Wednesday, December 01, 2010

How to get things done: Stop getting things done!


One piece of advice about setting up a system to get things done (GTD) more efficiently: be prepared to experience a combination of ‘adrenaline from *doing* stuff’ and ‘feeling overwhelmed by the amount of stuff you have to do’. I’ve experienced this twice now: the first time I set up my GTD system, and just last month (when I radically simplified it).

Both times, I was left feeling stressed by the amount of stuff I’d taken on.

Which reveals one of the secrets to this whole GTD system: be careful about what you take on and decide to do. Taking an inventory of all of your commitments will reveal exactly how much stuff you feel obligated to finish and achieve.

Last year I read a book called Margin, which described the feeling of free time in your life as the white margin around the pages of a book. The more stuff you pack into your life, the less margin you have, the less freedom to relax, unwind, contemplate.

If you want margin, you’ve got to push back against obligations:

+ push some of them into your ‘Someday/Maybe’ list rather than doing them right now
+ drop some of them (or renegotiate to do them later)
+ take a break from using this system; just vege out for a day or two.

My mind, at least, is not designed to be productive all the time. It needs ebbs and flows. Being aware that sometimes you don’t need to get things done is key to this.

In that spirit, I was originally going to end this series of posts with an offer to help people who are interested in this stuff set up their own GTD systems. Instead, if you’re interested in this stuff, let me know and we can discuss it sometime.

In the meantime, ‘How to Get Things Done’ is available from the library (and from me); you can also read the Simple Dollar’s review of How to Get Things Done.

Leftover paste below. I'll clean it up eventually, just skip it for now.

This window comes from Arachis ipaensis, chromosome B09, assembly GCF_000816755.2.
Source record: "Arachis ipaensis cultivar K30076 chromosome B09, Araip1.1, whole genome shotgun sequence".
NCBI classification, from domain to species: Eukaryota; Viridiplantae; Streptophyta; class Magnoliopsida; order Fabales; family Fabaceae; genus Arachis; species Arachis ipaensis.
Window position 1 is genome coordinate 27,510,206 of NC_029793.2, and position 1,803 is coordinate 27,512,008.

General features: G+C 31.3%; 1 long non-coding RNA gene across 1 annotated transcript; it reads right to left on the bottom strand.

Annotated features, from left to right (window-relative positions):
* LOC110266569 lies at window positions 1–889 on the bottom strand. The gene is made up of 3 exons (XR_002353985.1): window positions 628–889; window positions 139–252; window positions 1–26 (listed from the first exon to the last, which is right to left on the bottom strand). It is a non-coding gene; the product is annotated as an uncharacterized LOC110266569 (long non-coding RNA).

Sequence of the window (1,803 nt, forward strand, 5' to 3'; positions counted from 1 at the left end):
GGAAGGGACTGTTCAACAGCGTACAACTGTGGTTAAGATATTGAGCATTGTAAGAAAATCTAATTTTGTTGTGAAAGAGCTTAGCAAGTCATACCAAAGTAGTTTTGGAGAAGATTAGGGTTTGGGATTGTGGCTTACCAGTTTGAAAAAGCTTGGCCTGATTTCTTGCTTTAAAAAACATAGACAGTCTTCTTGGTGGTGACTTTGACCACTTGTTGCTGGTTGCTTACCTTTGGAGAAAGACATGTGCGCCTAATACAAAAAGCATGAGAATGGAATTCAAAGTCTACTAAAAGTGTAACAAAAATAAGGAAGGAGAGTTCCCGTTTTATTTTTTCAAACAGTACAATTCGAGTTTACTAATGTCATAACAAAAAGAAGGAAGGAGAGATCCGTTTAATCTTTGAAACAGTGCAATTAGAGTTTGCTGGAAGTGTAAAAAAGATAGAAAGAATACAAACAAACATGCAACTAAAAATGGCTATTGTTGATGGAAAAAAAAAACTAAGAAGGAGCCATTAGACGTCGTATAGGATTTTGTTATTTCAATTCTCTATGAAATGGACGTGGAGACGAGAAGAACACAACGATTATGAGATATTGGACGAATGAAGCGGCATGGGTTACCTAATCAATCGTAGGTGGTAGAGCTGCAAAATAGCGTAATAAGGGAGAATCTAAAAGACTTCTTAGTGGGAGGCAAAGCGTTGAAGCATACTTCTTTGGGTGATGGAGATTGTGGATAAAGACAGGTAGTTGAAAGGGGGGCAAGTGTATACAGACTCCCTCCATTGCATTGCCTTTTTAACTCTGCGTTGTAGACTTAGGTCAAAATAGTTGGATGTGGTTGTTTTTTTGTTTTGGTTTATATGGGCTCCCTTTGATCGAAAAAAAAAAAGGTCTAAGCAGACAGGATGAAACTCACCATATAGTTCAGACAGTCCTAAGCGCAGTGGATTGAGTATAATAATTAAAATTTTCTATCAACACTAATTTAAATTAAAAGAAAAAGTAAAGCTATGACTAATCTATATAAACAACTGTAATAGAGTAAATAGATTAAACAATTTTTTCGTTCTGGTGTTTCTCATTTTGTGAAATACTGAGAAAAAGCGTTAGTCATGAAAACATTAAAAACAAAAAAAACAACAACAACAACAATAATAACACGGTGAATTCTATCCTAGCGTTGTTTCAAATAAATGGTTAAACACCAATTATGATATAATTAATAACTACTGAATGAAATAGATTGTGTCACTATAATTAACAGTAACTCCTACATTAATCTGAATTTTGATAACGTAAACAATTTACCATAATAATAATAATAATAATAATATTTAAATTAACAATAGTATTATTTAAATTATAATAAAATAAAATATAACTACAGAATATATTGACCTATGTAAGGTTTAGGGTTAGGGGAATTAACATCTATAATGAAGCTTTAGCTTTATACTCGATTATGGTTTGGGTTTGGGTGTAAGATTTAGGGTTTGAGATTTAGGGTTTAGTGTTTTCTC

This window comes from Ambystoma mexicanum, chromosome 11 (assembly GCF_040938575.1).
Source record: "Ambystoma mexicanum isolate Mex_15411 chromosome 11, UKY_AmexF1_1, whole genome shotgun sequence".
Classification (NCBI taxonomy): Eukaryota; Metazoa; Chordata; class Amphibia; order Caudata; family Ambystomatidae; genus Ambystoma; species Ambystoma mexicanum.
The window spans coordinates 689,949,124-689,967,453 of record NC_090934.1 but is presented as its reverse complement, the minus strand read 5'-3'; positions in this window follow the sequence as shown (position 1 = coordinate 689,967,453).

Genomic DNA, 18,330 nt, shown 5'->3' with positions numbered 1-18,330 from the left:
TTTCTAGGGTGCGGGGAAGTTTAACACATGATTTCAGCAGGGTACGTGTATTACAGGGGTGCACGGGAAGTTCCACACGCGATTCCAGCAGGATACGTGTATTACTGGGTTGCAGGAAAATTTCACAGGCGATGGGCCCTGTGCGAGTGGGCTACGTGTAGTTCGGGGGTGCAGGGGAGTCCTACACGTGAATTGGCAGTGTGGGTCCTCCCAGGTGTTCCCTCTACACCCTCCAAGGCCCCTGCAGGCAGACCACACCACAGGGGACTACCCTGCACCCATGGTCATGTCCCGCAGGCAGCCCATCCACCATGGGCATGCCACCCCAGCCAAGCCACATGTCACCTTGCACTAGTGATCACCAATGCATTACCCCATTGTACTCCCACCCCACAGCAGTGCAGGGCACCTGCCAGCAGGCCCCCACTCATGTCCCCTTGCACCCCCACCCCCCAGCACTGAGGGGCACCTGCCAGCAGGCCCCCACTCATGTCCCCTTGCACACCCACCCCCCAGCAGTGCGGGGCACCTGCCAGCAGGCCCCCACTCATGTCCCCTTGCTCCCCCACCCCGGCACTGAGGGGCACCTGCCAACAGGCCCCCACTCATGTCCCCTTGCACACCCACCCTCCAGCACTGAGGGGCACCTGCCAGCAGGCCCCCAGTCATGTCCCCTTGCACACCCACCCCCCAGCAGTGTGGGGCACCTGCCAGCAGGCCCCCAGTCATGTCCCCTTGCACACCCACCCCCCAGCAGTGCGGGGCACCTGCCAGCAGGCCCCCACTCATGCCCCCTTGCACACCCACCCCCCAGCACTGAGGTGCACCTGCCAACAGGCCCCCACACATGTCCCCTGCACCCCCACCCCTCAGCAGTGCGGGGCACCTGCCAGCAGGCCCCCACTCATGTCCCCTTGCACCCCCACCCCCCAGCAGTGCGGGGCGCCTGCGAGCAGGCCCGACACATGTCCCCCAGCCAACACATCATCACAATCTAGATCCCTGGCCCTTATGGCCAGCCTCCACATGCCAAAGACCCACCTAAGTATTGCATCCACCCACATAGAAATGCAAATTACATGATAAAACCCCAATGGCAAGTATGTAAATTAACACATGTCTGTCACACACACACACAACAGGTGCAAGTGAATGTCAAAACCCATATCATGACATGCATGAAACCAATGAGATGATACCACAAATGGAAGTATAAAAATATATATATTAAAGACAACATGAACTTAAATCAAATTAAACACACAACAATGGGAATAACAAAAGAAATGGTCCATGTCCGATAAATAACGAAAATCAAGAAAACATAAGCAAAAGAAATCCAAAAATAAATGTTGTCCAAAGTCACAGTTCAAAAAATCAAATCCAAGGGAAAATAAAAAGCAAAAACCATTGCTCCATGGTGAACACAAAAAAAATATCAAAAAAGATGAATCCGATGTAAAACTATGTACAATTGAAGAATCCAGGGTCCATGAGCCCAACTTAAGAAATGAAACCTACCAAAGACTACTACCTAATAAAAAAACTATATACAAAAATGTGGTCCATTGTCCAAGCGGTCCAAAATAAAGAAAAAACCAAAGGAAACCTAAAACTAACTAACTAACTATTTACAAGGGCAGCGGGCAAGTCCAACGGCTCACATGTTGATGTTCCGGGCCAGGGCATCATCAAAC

4 comments:

Karen said...

Def interested... and have seen some stuff I will use when I have some breathing space... but I also ebb and flow in my enthusiasms (and on bad days, even just the basics can make me feel overcommitted)

Steve Hickey said...

Cool. We can talk soon, but let me know how the 'applying some stuff' goes.

(And I hear you about the bad days!)

Karen said...

Started listing everything at work today... 1 1/2 pages and growing :-) Used a table with extra columns for when each task needs to be done (or how often if it is recurring) and for approx task size. It is less scary when I see it all... partly because I suddenly realised that there really are a lot of bits to my job and my priorities and expectations for myself may not be sane and reasonable... Next step... Repeat for family and self and start writing things down when I think of them... especially if they are niggling at me! But for now... collecting my kids seems like a plan!

Steve Hickey said...

Two suggestions: you can use your calendar for things that HAVW to be done at a certain time on a certain day. For tasks that are recurring, I find it easiest to just re-enter the task at the end of my to-do list once I've done it.